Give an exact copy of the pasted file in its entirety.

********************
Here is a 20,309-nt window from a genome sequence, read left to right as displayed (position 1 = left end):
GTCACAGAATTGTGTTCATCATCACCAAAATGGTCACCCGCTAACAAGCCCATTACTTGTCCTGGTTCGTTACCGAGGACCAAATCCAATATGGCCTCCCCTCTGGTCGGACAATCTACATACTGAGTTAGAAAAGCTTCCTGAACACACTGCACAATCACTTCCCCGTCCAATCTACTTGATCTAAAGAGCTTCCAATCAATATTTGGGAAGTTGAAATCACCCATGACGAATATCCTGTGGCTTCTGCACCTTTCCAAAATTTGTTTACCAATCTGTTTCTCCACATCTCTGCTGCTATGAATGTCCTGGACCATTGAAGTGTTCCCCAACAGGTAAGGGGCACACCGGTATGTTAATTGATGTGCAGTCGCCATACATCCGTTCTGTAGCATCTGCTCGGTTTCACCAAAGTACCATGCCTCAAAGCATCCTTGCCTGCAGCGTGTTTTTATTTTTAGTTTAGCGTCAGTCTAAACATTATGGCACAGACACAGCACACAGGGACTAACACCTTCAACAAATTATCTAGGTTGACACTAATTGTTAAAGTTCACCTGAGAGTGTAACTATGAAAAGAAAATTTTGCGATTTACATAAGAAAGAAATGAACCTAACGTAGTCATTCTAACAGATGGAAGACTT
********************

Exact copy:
Here is a 20,309-nt window from a genome sequence, read left to right as displayed (position 1 = left end):
GTCACAGAATTGTGTTCATCATCACCAAAATGGTCACCCGCTAACAAGCCCATTACTTGTCCTGGTTCGTTACCGAGGACCAAATCCAATATGGCCTCCCCTCTGGTCGGACAATCTACATACTGAGTTAGAAAAGCTTCCTGAACACACTGCACAATCACTTCCCCGTCCAATCTACTTGATCTAAAGAGCTTCCAATCAATATTTGGGAAGTTGAAATCACCCATGACGAATATCCTGTGGCTTCTGCACCTTTCCAAAATTTGTTTACCAATCTGTTTCTCCACATCTCTGCTGCTATGAATGTCCTGGACCATTGAAGTGTTCCCCAACAGGTAAGGGGCACACCGGTATGTTAATTGATGTGCAGTCGCCATACATCCGTTCTGTAGCATCTGCTCGGTTTCACCAAAGTACCATGCCTCAAAGCATCCTTGCCTGCAGCGTGTTTTTATTTTTAGTTTAGCGTCAGTCTAAACATTATGGCACAGACACAGCACACAGGGACTAACACCTTCAACAAATTATCTAGGTTGACACTAATTGTTAAAGTTCACCTGAGAGTGTAACTATGAAAAGAAAATTTTGCGATTTACATAAGAAAGAAATGAACCTAACGTAGTCATTCTAACAGATGGAAGACTT